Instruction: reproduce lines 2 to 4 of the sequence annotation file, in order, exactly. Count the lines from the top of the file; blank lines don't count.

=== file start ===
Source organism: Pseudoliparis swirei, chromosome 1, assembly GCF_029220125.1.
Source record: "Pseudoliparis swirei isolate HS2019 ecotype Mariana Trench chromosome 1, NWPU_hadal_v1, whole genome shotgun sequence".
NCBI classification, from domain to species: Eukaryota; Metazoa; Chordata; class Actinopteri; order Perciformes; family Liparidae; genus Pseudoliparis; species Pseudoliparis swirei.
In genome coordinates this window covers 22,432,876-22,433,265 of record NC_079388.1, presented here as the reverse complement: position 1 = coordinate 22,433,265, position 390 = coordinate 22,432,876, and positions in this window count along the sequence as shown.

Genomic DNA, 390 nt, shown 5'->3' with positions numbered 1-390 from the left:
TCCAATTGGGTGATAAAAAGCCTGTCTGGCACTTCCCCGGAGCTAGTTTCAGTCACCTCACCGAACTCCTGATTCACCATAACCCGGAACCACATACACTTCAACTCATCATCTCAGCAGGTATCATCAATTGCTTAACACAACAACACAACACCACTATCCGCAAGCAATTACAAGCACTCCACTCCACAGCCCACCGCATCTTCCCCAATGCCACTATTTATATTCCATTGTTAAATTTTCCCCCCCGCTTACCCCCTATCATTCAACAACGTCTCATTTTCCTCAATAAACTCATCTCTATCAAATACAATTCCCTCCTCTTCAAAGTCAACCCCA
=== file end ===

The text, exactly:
Source record: "Pseudoliparis swirei isolate HS2019 ecotype Mariana Trench chromosome 1, NWPU_hadal_v1, whole genome shotgun sequence".
NCBI classification, from domain to species: Eukaryota; Metazoa; Chordata; class Actinopteri; order Perciformes; family Liparidae; genus Pseudoliparis; species Pseudoliparis swirei.
In genome coordinates this window covers 22,432,876-22,433,265 of record NC_079388.1, presented here as the reverse complement: position 1 = coordinate 22,433,265, position 390 = coordinate 22,432,876, and positions in this window count along the sequence as shown.